Parker, originally from Guatemala, was adopted by American parents and brought to the United States when he was eight months old – he is legally allowed to be in the country. He has the paperwork to prove it, too. But for some reason, maybe because, I dunno, HE WAS GETTING MARRIED, he forgot the official documents that proved his right to be in the country at home. All he had on him was a Guatemalan identification card. Court staff, believing for some reason that the document was a fake, contacted ICE to check Parker out.
On his wedding day, when he should have been exchanging vows, Parker was answering questions. Instead of having a ring slipped on his finger, he was forced to provide fingerprints. Read the rest
Donald Trump wrote to the Guggenheim Museum asking if he could borrow a Van Gogh to hang in his living quarters in the White House; curator Nancy Spector wrote back and demurred, offering instead to lend him "America," Maurizio Cattelan's "18-karat, fully functioning, solid gold toilet" made as a "pointed satire aimed at the excess of wealth in this country." Read the rest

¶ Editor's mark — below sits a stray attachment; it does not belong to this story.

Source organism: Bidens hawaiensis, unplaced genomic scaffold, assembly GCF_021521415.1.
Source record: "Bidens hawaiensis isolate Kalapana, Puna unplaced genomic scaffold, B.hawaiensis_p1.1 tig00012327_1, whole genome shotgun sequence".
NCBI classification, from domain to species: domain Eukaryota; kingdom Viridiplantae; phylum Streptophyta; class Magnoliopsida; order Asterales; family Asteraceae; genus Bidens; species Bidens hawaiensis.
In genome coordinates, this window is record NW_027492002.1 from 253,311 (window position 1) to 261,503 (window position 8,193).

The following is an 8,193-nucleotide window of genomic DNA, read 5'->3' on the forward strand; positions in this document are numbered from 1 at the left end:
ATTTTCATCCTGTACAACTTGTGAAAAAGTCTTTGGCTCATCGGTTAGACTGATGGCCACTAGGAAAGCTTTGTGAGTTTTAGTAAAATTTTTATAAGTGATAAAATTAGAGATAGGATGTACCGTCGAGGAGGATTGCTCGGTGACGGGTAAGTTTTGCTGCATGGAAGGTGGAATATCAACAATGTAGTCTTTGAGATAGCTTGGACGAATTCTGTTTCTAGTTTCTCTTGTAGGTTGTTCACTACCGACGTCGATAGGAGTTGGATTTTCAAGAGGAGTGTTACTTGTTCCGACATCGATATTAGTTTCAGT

Trailers have a mostly negative reputation, these days, drawing working-class resentment and middle-class contempt. But they once embodied a compact, affordable rendition of the American Dream. So let's talk about "Tiny Houses" and how it navigates a stigma that must end...
The trailer-trash myth took off after World War II, when soldiers coming back from the war were faced with a housing shortage. Much of the travel-trailer and mobile-home industry got its jumpstart at that time. Confronting the housing situation, a lot of returning servicemen chose to move into RVs and mobile homes, at least for the short-term. It’s unfortunate that our veterans were also then associated with this notion of being “trailer trash.” In the ’40s, people living in “regular” homes also looked upon those in RVs and mobile homes as “trailer trash” because they had to go to the outhouse or the campground wash facilities just to use the toilet. We have hundreds of postcards in our trailer-themed collection just about outhouses.
Trailers are stigmatized because the poor can afford them, and when the first generation of Tiny House dwellers start selling up in earnest, Tiny Houses will be stigmatized too. Read the rest
Uncle Bill, in keeping with tradition, please lead us in A Thanksgiving Prayer.